1. Overview

In this article, we’ll describe default access modifiers in Java and Kotlin. After that, we’ll have a look at the definition of a module. Finally, we’ll show how to encapsulate internal logic in Kotlin.

2. Package-Private in Java

Let’s first look at how the default modifier works in Java. It allows us to access the element only from a class in the same package. Additionally, no keyword is required, as it is a default modifier. The Java language allows using the package-private modifier at the top and member levels.

Above all, the package-private modifier doesn’t provide a real encapsulation. For instance, we can put a class in the same package as our package-private class. Then, from the new class, we can access the content of the package-private class. It might be one of the reasons why an identical modifier is not available in Kotlin.

Moreover, if we want to expose a class outside of the package, it must be public. But then, it’s available for everyone.

3. Default Modifier in Kotlin

Now, let’s have a look at the default modifier in Kotlin. We can use public, private, or internal restriction keywords. The public modifier is the default one. Additionally, it works the same as in Java. It exposes the class, field, or method to any other code outside of the class.

In Kotlin, there’s no exact substitute for the package-private modifier from Java.

4. Module Definition in Kotlin

Now, let’s consider what a module in Kotlin is. Most importantly, it defines a set of files compiled together in a single jar.

It’s a general definition. Examples include:

  • an IntelliJ module
  • a Maven project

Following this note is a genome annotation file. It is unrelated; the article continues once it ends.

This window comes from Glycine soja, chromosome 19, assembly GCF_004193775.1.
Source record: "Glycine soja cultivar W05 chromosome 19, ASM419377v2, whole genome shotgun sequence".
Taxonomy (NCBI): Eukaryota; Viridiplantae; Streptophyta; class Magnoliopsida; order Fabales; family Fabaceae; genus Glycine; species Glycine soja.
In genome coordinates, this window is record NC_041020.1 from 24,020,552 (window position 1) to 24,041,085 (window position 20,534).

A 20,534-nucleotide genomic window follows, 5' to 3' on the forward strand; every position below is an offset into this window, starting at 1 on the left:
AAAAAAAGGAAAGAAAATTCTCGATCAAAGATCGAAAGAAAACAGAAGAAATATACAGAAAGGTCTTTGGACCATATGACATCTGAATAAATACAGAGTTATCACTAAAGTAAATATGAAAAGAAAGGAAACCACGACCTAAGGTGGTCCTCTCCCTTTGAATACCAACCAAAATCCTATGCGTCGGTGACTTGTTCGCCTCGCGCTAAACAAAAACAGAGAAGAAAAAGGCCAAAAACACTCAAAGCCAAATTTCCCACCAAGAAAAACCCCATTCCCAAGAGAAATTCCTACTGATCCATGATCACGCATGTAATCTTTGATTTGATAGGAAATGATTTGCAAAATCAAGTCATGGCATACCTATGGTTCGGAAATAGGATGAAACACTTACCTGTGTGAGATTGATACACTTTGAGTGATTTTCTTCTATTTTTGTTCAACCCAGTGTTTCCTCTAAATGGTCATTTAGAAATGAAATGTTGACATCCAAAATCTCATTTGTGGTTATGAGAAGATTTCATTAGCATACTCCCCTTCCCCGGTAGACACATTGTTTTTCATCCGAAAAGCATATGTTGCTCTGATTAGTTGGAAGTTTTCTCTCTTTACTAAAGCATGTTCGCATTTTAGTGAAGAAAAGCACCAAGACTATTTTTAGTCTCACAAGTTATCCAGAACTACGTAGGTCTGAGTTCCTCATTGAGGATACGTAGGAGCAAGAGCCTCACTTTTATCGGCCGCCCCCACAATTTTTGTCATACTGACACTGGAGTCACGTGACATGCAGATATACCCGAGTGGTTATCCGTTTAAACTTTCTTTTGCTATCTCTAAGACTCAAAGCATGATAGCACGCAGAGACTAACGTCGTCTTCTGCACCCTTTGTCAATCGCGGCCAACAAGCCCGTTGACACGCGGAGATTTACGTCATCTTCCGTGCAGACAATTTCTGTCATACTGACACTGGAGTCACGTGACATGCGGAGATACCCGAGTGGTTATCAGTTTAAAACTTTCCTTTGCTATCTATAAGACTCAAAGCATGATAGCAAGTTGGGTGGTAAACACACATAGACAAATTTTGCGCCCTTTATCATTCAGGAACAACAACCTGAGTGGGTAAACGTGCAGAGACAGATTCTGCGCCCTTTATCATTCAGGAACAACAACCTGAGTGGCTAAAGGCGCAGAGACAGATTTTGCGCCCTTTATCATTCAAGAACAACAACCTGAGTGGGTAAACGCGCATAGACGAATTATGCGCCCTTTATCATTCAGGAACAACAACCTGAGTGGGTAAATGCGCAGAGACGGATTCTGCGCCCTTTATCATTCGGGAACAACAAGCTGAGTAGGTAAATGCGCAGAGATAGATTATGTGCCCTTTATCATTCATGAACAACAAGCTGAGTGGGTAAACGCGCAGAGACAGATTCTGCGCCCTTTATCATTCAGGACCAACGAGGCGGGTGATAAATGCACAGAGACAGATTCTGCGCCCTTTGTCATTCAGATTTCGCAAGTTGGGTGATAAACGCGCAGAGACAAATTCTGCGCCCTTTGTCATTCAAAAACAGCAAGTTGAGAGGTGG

• a Gradle source set
  • a set of files compiled with an Ant task

Modules are important from the internal access modifier’s perspective. Let’s take a closer look at the internal modifier.

5. Use internal to Encapsulate Inner Logic

Now, let’s have a look at how to hide internal logic in Kotlin. The solution in Java, the package-private modifier, is not perfect. Moreover, Kotlin really allows hiding internal logic.

The internal visibility modifier shares similarities with the package–private access modifier from Java, with some benefits. Firstly, it doesn’t expose a member outside of the module. This means we do not expose internal logic outside of the library. On the other hand, we can use an internal class throughout the whole module. This means that it’s encapsulated in our library.

Let’s create a simple example:

internal class InternalClass {
    internal fun helloFromInternalFunction(): String {
        return "Hello"

We created InternalClass, which is located inside the com.baeldung.protectedmodifier package. After that, let’s call the internal method from outside of the package:

fun whenCallInternalClass_thenItWorks(){
    val internalClass = InternalClass()

The test package is located in the same module. Additionally, we created the test in the com.baeldung.outside.protectedmodifier package. Although the test class is located in a different package, it has access to the internal method.

6. Conclusion

In this short article, we described the default modifiers in Java and Kotlin. Then, we briefly discussed the definition of a module in Kotlin. Additionally, we showed how to hide internal logic in the Kotlin language.

As always, the source code of the examples is available over on GitHub.

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